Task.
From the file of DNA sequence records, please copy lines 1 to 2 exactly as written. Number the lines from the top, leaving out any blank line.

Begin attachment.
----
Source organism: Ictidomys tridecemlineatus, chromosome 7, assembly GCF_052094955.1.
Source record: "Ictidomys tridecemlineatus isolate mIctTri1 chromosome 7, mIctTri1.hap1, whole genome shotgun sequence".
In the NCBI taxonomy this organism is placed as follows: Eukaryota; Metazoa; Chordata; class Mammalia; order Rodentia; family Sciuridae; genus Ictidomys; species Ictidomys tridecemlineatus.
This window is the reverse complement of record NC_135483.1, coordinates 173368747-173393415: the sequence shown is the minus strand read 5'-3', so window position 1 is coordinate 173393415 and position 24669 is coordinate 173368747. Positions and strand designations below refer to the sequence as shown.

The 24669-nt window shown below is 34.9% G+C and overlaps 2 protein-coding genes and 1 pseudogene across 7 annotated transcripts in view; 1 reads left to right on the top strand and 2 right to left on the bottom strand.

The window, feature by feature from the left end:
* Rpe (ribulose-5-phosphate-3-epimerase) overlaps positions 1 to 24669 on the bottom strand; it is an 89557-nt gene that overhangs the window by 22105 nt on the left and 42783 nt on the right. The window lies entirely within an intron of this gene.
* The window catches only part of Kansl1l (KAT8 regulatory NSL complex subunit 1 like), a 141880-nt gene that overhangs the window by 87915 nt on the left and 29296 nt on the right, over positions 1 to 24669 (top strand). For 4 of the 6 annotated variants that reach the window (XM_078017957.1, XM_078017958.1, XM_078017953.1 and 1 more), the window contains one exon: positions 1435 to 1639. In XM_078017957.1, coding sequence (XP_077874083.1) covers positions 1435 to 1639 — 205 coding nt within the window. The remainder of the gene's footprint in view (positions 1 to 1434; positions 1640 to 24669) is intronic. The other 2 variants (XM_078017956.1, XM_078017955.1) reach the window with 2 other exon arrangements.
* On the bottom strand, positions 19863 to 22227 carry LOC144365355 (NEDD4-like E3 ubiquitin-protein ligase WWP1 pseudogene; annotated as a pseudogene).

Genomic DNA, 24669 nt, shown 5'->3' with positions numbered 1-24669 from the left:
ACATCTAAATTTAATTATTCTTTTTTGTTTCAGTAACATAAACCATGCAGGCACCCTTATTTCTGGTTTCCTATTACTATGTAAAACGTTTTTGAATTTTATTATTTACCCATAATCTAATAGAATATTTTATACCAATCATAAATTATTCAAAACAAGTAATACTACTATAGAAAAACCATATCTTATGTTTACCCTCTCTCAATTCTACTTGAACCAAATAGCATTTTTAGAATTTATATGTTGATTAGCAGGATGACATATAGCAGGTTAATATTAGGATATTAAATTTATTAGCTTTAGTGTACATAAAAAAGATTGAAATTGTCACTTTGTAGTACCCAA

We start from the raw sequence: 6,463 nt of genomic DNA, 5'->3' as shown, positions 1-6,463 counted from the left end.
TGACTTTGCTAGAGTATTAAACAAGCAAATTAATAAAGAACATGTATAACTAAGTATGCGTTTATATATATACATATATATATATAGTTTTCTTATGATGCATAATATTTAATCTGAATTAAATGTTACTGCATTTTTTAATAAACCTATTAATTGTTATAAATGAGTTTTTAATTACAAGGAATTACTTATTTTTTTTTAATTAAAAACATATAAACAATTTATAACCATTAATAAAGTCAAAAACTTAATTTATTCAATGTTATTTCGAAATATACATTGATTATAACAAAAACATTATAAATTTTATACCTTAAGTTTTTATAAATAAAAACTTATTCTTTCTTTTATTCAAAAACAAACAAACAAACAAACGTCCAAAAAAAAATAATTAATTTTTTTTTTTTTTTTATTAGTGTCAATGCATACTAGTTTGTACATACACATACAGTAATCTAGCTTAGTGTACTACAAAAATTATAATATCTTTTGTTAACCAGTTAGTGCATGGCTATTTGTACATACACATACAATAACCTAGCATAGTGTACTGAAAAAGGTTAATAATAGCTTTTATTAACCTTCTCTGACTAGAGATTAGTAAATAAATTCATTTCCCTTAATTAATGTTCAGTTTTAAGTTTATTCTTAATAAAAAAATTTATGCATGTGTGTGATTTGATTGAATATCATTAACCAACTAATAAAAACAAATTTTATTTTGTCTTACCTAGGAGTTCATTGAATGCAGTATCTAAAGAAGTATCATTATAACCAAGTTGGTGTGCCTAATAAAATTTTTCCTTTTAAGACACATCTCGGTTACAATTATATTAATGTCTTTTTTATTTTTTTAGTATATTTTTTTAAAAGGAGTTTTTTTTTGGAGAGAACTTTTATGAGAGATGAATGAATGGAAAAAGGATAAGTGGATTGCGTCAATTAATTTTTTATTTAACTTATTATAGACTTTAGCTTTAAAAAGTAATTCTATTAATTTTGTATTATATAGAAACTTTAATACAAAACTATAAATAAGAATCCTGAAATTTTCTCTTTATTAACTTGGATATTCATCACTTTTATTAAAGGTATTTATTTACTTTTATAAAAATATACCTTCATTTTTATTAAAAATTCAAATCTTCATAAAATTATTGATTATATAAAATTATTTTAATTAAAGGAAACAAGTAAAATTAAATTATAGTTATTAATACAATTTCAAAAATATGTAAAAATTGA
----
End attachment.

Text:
Source organism: Ictidomys tridecemlineatus, chromosome 7, assembly GCF_052094955.1.
Source record: "Ictidomys tridecemlineatus isolate mIctTri1 chromosome 7, mIctTri1.hap1, whole genome shotgun sequence".